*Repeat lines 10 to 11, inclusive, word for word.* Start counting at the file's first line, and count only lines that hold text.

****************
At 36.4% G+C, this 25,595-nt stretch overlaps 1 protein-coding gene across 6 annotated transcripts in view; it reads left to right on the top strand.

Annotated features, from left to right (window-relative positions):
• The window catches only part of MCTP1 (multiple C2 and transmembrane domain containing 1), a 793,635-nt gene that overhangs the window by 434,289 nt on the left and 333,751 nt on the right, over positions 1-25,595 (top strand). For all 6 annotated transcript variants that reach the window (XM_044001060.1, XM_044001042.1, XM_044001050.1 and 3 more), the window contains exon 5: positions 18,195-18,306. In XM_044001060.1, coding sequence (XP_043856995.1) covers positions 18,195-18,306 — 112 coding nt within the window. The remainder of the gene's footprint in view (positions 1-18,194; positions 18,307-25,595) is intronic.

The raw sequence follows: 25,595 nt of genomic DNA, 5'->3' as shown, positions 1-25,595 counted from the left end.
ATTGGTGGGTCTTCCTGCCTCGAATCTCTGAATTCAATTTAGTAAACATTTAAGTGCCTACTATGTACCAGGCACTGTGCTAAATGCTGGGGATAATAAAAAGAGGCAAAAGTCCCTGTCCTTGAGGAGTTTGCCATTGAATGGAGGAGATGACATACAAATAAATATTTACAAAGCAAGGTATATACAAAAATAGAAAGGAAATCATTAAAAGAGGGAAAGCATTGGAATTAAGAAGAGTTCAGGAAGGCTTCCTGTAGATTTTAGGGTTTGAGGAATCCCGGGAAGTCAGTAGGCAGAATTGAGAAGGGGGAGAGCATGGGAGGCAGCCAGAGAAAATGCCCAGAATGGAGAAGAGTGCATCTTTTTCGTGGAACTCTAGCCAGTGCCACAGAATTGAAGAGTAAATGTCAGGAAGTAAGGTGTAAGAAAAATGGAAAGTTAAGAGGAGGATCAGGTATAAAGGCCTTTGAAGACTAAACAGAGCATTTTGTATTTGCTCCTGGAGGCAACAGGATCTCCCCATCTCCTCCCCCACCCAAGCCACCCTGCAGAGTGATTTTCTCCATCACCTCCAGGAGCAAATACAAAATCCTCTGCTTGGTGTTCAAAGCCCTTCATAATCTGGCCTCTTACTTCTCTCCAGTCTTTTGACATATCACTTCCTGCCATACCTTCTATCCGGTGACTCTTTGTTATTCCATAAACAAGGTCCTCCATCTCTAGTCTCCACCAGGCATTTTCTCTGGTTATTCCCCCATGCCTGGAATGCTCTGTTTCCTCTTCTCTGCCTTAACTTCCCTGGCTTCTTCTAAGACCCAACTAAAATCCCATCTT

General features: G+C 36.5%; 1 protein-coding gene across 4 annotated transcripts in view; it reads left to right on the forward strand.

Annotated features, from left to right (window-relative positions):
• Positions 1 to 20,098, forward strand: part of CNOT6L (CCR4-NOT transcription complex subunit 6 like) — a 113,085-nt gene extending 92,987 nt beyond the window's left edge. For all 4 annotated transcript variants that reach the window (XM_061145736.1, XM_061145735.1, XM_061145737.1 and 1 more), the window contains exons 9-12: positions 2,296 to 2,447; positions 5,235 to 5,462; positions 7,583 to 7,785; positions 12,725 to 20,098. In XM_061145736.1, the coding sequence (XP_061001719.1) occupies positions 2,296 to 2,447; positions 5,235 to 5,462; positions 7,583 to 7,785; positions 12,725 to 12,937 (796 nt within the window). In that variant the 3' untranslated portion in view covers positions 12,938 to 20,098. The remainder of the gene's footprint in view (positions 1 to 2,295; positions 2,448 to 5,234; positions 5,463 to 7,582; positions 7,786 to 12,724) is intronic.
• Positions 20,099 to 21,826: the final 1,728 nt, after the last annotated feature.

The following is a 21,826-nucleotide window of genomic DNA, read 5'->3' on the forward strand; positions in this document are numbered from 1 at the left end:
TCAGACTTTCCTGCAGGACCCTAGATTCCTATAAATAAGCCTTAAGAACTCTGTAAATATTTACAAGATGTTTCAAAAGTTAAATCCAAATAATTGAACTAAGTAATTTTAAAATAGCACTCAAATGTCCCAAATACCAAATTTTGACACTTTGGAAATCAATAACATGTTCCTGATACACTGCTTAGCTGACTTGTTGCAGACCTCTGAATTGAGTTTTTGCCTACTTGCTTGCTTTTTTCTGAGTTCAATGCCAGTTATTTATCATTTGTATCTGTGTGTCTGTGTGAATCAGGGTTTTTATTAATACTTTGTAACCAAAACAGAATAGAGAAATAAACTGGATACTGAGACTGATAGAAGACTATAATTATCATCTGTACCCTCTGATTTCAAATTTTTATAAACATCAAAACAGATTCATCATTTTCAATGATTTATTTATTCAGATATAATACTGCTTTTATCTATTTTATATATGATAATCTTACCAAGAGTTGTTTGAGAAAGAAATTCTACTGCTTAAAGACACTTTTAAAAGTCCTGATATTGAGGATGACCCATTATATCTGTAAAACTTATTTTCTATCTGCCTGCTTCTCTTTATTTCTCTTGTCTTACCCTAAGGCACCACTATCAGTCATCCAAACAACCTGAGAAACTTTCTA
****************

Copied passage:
The following is a 21,826-nucleotide window of genomic DNA, read 5'->3' on the forward strand; positions in this document are numbered from 1 at the left end:
TCAGACTTTCCTGCAGGACCCTAGATTCCTATAAATAAGCCTTAAGAACTCTGTAAATATTTACAAGATGTTTCAAAAGTTAAATCCAAATAATTGAACTAAGTAATTTTAAAATAGCACTCAAATGTCCCAAATACCAAATTTTGACACTTTGGAAATCAATAACATGTTCCTGATACACTGCTTAGCTGACTTGTTGCAGACCTCTGAATTGAGTTTTTGCCTACTTGCTTGCTTTTTTCTGAGTTCAATGCCAGTTATTTATCATTTGTATCTGTGTGTCTGTGTGAATCAGGGTTTTTATTAATACTTTGTAACCAAAACAGAATAGAGAAATAAACTGGATACTGAGACTGATAGAAGACTATAATTATCATCTGTACCCTCTGATTTCAAATTTTTATAAACATCAAAACAGATTCATCATTTTCAATGATTTATTTATTCAGATATAATACTGCTTTTATCTATTTTATATATGATAATCTTACCAAGAGTTGTTTGAGAAAGAAATTCTACTGCTTAAAGACACTTTTAAAAGTCCTGATATTGAGGATGACCCATTATATCTGTAAAACTTATTTTCTATCTGCCTGCTTCTCTTTATTTCTCTTGTCTTACCCTAAGGCACCACTATCAGTCATCCAAACAACCTGAGAAACTTTCTA